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Tiffany Hsiung (left), writer and director of The Apology, talks with Grandma Cao at Cao"s home last year. [Photo provided to China Daily]

After decades of living in silence and shame, so-called comfort women - who were sexually exploited by the Japanese military in World War II - have been given a face in a new documentary that gives firsthand accounts of their brutal experiences during a horrific chapter of history.

The film, The Apology, recounts the personal ordeals of three women - Grandma Gil in South Korea, Grandma Cao in China and Grandma Adela in the Philippines.

"For me it"s important to give them a face, so they can share what they want to share and also teach us, the younger generation, about history, as well as what their lives were like after the war," said Tiffany Hsiung, who wrote and directed the film.

During the war, hundreds of thousands of women and girls were sexually enslaved by the Imperial Japanese Armed Forces in Asia-Pacific countries, mostly China and Korea. They were euphemistically called "comfort women".

These war crimes, however, were swept under the rug, and the survivors struggled on their own with the aftereffects of their harrowing experiences.

By showing intimate scenes of the now elderly women"s daily routines and interactions with friends and loved ones, the film provides a glimpse into how they have managed to carry on despite the horrors they lived through.

Grandma Gil has been attending weekly demonstrations in front of the Japanese embassy in Seoul for years. Despite her age and declining health, she remains a powerful voice in the movement demanding an official apology from the Japanese government.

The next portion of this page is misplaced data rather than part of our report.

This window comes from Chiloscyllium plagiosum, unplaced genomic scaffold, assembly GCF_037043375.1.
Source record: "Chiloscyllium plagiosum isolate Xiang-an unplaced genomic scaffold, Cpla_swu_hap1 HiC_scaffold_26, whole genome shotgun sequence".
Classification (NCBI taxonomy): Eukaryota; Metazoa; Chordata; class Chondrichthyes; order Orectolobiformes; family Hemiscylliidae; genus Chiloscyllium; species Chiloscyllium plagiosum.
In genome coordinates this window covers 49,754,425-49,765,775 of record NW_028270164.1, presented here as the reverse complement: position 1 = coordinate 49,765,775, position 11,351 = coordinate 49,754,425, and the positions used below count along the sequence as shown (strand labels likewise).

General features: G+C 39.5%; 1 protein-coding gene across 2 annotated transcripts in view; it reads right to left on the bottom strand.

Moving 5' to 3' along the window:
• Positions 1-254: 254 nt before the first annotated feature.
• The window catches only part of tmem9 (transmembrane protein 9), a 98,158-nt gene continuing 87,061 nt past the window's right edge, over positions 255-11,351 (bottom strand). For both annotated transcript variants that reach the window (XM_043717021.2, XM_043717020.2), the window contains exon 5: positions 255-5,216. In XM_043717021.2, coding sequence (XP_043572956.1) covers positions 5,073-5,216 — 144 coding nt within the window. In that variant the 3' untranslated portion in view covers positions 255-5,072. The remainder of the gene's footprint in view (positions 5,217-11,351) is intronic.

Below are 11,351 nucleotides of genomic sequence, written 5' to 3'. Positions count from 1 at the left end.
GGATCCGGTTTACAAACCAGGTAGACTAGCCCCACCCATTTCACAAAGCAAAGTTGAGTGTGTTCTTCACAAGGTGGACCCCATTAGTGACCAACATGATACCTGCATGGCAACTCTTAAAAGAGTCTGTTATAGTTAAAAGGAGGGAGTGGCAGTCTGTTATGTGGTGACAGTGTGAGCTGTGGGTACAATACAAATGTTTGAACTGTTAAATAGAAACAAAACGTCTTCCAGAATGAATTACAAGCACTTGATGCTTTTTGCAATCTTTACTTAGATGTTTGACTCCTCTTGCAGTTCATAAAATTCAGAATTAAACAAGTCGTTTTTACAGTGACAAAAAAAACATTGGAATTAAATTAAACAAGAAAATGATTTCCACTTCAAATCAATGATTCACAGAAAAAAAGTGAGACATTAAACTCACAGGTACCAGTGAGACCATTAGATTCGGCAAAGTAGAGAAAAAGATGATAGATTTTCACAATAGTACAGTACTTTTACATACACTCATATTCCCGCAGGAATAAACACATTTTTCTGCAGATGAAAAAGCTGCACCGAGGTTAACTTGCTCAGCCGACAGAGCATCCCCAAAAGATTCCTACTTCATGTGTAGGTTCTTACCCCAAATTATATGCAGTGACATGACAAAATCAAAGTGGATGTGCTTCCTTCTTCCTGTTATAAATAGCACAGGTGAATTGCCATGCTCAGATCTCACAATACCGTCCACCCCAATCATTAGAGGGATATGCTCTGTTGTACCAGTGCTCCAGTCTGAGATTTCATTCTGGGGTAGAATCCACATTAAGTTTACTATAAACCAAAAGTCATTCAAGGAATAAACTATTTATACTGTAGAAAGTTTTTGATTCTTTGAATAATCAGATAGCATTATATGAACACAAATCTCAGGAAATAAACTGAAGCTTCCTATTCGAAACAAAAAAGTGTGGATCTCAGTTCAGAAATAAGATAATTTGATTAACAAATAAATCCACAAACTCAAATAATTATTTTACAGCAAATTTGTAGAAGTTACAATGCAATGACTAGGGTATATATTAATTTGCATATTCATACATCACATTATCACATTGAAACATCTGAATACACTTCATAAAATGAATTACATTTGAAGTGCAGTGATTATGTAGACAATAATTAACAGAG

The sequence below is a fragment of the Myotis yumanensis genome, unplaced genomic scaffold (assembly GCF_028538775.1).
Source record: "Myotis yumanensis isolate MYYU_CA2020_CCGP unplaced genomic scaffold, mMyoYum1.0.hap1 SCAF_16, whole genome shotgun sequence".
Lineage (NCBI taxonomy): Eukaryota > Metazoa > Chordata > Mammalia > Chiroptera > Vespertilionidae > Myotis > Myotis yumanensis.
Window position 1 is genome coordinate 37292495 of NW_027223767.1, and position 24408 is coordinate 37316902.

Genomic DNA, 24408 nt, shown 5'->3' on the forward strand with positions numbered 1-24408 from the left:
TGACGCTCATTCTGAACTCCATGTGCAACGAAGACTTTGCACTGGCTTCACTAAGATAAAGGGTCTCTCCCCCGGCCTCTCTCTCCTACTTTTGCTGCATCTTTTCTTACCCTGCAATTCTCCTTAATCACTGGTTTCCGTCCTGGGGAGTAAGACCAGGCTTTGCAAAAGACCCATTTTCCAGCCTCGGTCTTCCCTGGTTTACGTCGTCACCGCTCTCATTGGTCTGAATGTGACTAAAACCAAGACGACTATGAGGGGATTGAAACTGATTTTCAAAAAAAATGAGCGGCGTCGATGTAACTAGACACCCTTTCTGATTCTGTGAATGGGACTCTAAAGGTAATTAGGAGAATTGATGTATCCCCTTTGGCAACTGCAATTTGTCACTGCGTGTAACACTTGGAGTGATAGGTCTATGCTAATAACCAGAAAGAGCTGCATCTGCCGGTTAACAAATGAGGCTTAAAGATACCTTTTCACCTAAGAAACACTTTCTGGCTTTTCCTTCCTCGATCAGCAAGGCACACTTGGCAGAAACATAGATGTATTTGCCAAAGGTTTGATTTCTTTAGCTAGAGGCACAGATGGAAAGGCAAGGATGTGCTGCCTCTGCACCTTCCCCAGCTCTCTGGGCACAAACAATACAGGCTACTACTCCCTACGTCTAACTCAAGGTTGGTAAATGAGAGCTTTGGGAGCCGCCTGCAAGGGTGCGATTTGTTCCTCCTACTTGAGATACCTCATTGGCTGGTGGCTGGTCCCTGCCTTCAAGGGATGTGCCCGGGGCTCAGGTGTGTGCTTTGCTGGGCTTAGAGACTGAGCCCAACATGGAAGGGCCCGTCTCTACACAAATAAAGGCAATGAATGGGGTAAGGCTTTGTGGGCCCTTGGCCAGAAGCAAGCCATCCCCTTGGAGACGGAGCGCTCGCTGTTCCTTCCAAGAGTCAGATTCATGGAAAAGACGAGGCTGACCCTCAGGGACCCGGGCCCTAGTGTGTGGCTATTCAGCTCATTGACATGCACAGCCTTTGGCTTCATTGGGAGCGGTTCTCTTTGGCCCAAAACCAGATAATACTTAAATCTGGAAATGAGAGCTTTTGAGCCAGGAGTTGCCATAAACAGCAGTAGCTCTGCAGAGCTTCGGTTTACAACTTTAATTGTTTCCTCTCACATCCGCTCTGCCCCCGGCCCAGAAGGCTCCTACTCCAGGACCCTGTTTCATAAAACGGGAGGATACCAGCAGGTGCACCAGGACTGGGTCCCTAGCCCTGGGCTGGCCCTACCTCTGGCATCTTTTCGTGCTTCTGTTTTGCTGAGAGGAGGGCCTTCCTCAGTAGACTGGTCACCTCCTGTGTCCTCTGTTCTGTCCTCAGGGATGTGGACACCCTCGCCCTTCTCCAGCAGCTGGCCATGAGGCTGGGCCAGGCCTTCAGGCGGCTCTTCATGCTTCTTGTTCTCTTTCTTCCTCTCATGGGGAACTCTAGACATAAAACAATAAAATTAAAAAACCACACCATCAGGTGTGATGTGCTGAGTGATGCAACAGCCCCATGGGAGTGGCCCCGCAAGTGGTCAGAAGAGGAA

Grandma Cao lives in a rural mountain village in China, where what befell hundreds of local girls after they were kidnapped by Japanese troops has long been a well-known secret among the old-timers of the area. It was only when a historian requested her testimony about her war experiences that Grandma Cao agreed to break decades of stoic silence and talk about her painful past.

Likewise, Grandma Adela hid the truth from her husband. Now widowed, she carries feelings of guilt for not sharing her secret with him.

She resolved to tell her children, but remains unsure whether unburdening herself after all these years will make up for withholding the truth from the love of her life.

"Time is running out. If we don"t capture their stories, if we don"t hear it from them, it will be too late," said Hsiung, who is of Chinese descent. She lives in Toronto, Canada.

She started documenting the lives of former comfort women in 2009. The film, which was released last year, has garnered several honors, including the Busan Cinephile Award at the Busan International Film Festival, the Audience Award at the 2016 Cork Film Festival and Film of the Year at the West Lake International Documentary Festival in China.

The Apology will be screened in San Francisco from June 8 to 11 and from there travel to New York and other cities in the United States.

Hsiung said the majority of US audiences don"t really know much about the issue, but the reaction they get is what they had hoped for - deeply felt compassion.

"The film is for a universal audience. You don"t have to be Asian to understand or feel connected to these women, the things that they continuously go through and how incredibly strong and resilient they are," she said.

The biggest message of the film is for people to understand the role that they all potentially play in the shame.

"I think we can all do a better job of listening to the survivors of sexual violence so that they can pass that on," she said. "We can all make that change. It"s a small change, but I think it has a really big impact."